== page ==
I’ve been writing for years. I write all sorts, from historical novels to thrillers and, more recently, Romcoms, aka Women’s Fiction, aka Chick Lit. My main characters are women, so do I know enough about the opposite sex to make my heroines credible and sympathetic to my readers? The way I look at it is this: we writers have to draw upon our imagination as far as the plot is concerned, so why not use this same imagination to think ourselves into the heads of our readers?
And why write for women anyway? That’s easy; it makes good business sense. You lot read more than the male of the species. One of the characters in my first book, Dirty Minds, suggests this might be because men spend too much time watching soccer and drinking beer. I couldn’t possibly comment, but I do know that I’ve been glued to the Rugby World Cup on TV over the past few weeks.
My latest book, What Happens at Christmas… is written from the point of view of Holly, the main protagonist. She isn’t a clueless little thing, desperately on the lookout for a man to support her and look after her. Very much the opposite. She’s her own woman with a successful career and high standards. Her interest in men up till now has tended to wane as she approaches the third date with any one individual. They just don’t match up to her ideal and she isn’t going to settle for any less. She knows what she wants and she certainly isn’t stereotypical. After all, her hobby is car mechanics and the love of her life, at least at the start of the book, is a thirty year old sports car.
In one of my earlier books, When Alice Met Danny, the eponymous heroine, Alice, loses her job. This is the job she has lived and breathed for seventeen years. But does she sit down and cry about it? No, she sets about creating a whole new life for herself far away from London, far away from the cutthroat financial world where she used to work. She casts off her old life and makes a new start. I don’t know about you, but there have been times in my life when the idea of pressing the Reset button and getting the hell out of it has had considerable attraction. But Alice has the balls to do it.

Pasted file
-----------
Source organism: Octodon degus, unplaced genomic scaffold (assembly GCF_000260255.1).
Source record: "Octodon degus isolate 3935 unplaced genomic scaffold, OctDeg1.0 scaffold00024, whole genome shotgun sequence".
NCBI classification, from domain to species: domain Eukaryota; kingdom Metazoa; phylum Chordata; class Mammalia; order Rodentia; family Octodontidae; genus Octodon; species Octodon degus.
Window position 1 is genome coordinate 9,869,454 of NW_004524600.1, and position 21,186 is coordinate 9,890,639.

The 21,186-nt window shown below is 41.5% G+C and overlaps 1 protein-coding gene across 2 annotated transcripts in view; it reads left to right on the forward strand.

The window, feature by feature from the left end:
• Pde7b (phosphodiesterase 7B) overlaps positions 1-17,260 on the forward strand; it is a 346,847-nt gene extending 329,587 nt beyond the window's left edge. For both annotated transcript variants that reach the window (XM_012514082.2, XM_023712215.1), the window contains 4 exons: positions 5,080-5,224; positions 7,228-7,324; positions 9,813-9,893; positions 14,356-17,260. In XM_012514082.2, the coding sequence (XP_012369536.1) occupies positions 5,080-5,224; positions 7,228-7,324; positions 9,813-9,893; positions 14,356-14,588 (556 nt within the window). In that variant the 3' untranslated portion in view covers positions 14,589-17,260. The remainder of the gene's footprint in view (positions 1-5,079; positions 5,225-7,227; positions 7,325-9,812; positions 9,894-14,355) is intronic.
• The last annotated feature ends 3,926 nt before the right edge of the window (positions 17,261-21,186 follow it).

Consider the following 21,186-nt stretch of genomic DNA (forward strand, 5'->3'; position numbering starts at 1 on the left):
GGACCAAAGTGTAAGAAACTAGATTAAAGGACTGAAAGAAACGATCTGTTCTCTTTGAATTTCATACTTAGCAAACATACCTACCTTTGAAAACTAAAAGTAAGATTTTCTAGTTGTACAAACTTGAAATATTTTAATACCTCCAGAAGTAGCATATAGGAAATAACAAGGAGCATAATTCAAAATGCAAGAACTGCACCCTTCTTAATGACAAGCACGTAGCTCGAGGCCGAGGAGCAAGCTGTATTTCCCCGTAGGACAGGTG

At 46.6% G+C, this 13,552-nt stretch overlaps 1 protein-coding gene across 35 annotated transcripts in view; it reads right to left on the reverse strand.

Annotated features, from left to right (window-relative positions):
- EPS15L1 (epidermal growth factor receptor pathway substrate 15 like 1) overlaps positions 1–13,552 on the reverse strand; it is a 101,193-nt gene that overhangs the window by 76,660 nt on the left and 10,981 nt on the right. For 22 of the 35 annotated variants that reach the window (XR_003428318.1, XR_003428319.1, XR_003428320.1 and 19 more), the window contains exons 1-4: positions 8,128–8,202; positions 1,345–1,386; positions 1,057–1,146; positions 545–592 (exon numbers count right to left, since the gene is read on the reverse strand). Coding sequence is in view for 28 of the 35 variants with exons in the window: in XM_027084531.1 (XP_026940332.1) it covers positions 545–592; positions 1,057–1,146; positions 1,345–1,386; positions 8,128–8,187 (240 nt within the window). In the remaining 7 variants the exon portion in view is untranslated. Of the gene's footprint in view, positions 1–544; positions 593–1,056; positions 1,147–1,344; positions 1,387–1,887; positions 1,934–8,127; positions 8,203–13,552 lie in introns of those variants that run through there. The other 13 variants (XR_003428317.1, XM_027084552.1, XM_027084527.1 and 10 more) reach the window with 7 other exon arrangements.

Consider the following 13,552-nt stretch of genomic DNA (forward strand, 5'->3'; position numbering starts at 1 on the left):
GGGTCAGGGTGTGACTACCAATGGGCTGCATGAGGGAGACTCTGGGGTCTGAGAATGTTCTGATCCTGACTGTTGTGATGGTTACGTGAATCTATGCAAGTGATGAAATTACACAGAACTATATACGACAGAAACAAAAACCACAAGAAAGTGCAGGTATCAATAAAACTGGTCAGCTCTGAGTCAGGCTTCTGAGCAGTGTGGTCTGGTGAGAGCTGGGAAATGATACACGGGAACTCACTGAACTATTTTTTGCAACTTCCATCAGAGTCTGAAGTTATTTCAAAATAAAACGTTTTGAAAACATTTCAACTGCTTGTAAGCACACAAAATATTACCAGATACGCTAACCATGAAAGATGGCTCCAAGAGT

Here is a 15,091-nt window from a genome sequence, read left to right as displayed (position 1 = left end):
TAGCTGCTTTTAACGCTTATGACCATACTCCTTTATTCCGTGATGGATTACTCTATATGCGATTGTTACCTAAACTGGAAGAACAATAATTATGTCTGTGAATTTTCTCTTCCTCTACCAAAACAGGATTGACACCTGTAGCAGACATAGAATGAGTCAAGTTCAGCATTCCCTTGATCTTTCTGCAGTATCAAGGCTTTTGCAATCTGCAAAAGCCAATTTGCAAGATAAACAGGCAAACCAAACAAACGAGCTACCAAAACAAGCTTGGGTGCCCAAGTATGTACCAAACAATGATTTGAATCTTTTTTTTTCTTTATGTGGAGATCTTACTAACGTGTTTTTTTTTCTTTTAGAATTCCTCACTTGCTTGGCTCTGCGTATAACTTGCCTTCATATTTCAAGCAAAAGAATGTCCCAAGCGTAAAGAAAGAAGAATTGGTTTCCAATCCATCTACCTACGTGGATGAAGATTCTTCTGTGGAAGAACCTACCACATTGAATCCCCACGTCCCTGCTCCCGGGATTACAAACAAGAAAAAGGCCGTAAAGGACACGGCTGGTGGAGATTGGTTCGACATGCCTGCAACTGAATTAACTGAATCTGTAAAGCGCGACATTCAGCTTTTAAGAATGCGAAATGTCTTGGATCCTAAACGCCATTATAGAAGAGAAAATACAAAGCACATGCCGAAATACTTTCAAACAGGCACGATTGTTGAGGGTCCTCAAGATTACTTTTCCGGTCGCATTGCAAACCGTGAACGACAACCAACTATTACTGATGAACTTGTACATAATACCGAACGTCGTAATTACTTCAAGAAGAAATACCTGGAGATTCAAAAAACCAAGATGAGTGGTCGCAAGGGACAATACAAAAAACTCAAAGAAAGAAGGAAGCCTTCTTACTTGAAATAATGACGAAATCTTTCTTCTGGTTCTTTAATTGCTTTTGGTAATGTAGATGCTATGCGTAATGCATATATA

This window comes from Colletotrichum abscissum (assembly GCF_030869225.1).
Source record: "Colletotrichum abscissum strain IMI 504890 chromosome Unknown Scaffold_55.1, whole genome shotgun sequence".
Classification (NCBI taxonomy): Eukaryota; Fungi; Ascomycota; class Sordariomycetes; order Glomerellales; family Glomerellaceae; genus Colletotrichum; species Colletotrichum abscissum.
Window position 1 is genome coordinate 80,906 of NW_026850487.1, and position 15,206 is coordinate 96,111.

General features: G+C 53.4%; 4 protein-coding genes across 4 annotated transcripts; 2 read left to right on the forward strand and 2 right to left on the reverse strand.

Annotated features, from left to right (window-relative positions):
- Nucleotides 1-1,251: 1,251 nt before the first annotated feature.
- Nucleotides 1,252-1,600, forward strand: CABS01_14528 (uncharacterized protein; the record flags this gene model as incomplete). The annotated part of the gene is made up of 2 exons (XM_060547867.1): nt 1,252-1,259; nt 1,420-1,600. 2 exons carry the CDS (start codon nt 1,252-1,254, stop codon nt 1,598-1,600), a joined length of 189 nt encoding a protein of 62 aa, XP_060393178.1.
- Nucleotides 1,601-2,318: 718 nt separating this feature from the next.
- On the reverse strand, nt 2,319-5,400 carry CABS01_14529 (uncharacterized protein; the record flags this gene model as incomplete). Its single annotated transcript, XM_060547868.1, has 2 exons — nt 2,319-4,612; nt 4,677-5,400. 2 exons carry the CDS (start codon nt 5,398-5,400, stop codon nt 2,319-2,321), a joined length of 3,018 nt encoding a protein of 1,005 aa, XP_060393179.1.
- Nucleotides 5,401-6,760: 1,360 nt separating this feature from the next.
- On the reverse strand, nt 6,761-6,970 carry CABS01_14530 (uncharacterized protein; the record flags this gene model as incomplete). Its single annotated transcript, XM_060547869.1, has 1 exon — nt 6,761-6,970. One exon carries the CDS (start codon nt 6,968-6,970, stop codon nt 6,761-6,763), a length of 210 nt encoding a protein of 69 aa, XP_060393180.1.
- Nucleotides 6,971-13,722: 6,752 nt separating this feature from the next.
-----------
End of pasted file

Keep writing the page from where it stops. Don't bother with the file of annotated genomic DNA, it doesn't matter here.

Back in What Happens at Christmas…, Holly finds herself having to sort through the contents of her dead father’s house. No easy task, especially when she hasn’t seen or heard from him for over twenty years. She has to sift through his belongings and choose what to keep and what to dump. Most unexpectedly, she discovers that one of his possessions is a far from inanimate object. Enter Stirling the Labrador. Now, to some people, having sixty pounds of hungry dog thrust upon you might be daunting. It is for Annie, too, but she gets on with it. When she finds herself taking him for walks in the wilds of Dartmoor in the pitch dark, she grits her teeth and does it. When she wakes up to find the dog doing his best to climb into bed with her, she turfs him off and makes him behave. And when she manages to stick one of her much-loved Jimmy Choo ankle boots into a large pile of horse manure, she doesn’t let that get her down either. She picks herself up, wipes the shoe off, mutters a few well chosen words aimed at all things equine and carries on with her walk. Like I say, my girls have got balls.
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